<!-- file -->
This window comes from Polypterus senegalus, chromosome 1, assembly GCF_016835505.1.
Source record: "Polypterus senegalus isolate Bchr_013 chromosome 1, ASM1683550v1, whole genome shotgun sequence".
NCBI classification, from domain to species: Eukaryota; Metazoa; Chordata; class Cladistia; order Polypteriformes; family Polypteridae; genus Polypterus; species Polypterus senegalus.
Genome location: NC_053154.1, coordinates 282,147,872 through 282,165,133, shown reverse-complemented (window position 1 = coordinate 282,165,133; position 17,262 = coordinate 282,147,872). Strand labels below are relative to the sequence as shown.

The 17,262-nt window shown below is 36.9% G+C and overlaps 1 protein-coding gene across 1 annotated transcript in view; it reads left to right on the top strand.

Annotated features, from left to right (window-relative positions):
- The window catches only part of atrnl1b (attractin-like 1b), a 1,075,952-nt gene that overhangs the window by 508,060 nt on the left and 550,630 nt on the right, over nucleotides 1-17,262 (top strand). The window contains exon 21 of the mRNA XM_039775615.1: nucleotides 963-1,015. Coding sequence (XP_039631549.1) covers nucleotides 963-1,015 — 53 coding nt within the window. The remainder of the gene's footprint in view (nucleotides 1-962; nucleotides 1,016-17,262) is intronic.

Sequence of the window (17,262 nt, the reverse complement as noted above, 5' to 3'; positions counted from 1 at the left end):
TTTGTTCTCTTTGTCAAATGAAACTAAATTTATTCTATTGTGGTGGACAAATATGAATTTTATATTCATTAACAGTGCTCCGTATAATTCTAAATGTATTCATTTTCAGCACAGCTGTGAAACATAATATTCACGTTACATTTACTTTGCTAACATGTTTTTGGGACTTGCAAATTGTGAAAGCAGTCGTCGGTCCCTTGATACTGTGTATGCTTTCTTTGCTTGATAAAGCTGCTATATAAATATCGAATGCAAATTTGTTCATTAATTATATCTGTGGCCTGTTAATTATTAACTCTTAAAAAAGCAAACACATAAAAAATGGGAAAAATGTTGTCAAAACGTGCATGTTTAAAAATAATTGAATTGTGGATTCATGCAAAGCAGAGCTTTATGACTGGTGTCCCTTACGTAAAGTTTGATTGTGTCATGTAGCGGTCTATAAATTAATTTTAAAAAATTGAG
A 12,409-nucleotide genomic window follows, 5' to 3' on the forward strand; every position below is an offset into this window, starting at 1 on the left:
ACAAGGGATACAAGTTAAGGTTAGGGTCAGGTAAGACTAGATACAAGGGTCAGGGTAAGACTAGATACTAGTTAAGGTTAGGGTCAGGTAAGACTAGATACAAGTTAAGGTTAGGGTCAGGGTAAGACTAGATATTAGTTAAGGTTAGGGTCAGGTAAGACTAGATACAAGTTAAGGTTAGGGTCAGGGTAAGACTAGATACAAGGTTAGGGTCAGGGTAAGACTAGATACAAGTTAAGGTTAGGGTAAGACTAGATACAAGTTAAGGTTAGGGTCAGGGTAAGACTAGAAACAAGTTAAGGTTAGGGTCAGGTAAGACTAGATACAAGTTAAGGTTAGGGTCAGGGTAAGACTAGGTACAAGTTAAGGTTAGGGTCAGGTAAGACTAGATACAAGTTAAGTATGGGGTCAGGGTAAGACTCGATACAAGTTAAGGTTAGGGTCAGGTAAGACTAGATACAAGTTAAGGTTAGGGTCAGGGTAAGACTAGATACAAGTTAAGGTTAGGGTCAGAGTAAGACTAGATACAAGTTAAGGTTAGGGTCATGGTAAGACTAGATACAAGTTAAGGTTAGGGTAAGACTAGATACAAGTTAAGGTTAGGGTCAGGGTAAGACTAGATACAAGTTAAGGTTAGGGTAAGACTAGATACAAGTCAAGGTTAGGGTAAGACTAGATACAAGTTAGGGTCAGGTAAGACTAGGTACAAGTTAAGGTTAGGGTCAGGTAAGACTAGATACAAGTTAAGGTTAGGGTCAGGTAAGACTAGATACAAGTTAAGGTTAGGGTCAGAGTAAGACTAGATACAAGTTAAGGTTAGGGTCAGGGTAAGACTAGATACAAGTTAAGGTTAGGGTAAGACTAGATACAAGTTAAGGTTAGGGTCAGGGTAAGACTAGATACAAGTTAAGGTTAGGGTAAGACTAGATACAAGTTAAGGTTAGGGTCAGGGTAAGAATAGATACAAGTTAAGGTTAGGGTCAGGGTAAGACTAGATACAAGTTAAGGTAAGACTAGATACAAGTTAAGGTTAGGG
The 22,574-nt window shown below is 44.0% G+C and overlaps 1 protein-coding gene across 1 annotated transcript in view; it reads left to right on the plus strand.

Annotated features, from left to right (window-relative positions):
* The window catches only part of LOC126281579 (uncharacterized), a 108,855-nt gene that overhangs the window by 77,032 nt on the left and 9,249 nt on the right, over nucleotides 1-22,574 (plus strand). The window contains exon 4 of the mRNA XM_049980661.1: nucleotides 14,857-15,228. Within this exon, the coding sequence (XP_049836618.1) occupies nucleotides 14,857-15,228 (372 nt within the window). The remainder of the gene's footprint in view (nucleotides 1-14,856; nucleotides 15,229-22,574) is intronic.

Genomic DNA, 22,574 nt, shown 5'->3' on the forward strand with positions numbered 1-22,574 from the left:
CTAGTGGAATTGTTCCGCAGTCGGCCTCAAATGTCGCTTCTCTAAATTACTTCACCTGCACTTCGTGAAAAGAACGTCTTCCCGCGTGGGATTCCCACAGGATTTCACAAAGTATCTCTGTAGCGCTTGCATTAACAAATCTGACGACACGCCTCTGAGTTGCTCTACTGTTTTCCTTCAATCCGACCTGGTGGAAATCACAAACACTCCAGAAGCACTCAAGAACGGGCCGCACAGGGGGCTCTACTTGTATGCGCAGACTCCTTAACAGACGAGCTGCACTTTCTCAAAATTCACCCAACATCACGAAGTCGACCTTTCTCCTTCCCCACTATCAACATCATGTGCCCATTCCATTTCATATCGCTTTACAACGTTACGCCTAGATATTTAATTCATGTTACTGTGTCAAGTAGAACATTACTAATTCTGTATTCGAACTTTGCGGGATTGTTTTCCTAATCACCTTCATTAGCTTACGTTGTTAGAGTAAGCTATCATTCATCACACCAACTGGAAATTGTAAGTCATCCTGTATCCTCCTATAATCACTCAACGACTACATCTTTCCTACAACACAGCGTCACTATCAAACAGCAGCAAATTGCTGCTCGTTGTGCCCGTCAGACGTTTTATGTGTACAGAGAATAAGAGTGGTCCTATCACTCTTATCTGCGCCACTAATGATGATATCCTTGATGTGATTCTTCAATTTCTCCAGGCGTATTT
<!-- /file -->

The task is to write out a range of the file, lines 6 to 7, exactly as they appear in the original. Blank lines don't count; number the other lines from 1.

Annotated features, from left to right (window-relative positions):
- The window catches only part of atrnl1b (attractin-like 1b), a 1,075,952-nt gene that overhangs the window by 508,060 nt on the left and 550,630 nt on the right, over nucleotides 1-17,262 (top strand). The window contains exon 21 of the mRNA XM_039775615.1: nucleotides 963-1,015. Coding sequence (XP_039631549.1) covers nucleotides 963-1,015 — 53 coding nt within the window. The remainder of the gene's footprint in view (nucleotides 1-962; nucleotides 1,016-17,262) is intronic.